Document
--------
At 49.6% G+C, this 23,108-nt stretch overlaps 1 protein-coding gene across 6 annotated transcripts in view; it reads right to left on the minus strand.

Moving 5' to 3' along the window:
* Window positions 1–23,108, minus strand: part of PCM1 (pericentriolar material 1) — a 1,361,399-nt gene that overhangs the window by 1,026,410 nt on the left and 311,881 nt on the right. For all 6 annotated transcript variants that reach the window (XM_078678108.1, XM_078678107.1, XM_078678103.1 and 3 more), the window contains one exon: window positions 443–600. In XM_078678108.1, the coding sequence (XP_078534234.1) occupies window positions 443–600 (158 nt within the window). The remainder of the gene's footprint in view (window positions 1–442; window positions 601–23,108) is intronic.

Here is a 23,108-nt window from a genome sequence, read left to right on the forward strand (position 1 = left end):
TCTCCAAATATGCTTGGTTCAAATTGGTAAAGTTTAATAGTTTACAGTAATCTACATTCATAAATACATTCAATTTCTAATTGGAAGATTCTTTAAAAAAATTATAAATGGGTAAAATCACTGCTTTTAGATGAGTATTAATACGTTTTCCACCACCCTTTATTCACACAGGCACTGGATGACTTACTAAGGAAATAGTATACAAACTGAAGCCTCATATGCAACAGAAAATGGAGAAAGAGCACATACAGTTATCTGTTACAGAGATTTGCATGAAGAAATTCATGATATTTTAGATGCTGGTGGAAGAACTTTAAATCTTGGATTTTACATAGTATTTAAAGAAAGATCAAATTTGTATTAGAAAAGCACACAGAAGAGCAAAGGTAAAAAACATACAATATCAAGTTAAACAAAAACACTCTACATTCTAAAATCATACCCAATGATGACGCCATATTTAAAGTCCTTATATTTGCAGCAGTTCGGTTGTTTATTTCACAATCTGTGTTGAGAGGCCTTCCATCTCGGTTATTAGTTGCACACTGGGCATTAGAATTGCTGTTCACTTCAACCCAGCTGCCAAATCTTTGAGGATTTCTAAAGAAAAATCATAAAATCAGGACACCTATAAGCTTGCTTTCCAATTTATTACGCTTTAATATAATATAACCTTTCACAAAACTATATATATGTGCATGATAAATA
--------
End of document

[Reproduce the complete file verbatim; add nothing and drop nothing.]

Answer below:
At 49.6% G+C, this 23,108-nt stretch overlaps 1 protein-coding gene across 6 annotated transcripts in view; it reads right to left on the minus strand.

Moving 5' to 3' along the window:
* Window positions 1–23,108, minus strand: part of PCM1 (pericentriolar material 1) — a 1,361,399-nt gene that overhangs the window by 1,026,410 nt on the left and 311,881 nt on the right. For all 6 annotated transcript variants that reach the window (XM_078678108.1, XM_078678107.1, XM_078678103.1 and 3 more), the window contains one exon: window positions 443–600. In XM_078678108.1, the coding sequence (XP_078534234.1) occupies window positions 443–600 (158 nt within the window). The remainder of the gene's footprint in view (window positions 1–442; window positions 601–23,108) is intronic.

Here is a 23,108-nt window from a genome sequence, read left to right on the forward strand (position 1 = left end):
TCTCCAAATATGCTTGGTTCAAATTGGTAAAGTTTAATAGTTTACAGTAATCTACATTCATAAATACATTCAATTTCTAATTGGAAGATTCTTTAAAAAAATTATAAATGGGTAAAATCACTGCTTTTAGATGAGTATTAATACGTTTTCCACCACCCTTTATTCACACAGGCACTGGATGACTTACTAAGGAAATAGTATACAAACTGAAGCCTCATATGCAACAGAAAATGGAGAAAGAGCACATACAGTTATCTGTTACAGAGATTTGCATGAAGAAATTCATGATATTTTAGATGCTGGTGGAAGAACTTTAAATCTTGGATTTTACATAGTATTTAAAGAAAGATCAAATTTGTATTAGAAAAGCACACAGAAGAGCAAAGGTAAAAAACATACAATATCAAGTTAAACAAAAACACTCTACATTCTAAAATCATACCCAATGATGACGCCATATTTAAAGTCCTTATATTTGCAGCAGTTCGGTTGTTTATTTCACAATCTGTGTTGAGAGGCCTTCCATCTCGGTTATTAGTTGCACACTGGGCATTAGAATTGCTGTTCACTTCAACCCAGCTGCCAAATCTTTGAGGATTTCTAAAGAAAAATCATAAAATCAGGACACCTATAAGCTTGCTTTCCAATTTATTACGCTTTAATATAATATAACCTTTCACAAAACTATATATATGTGCATGATAAATA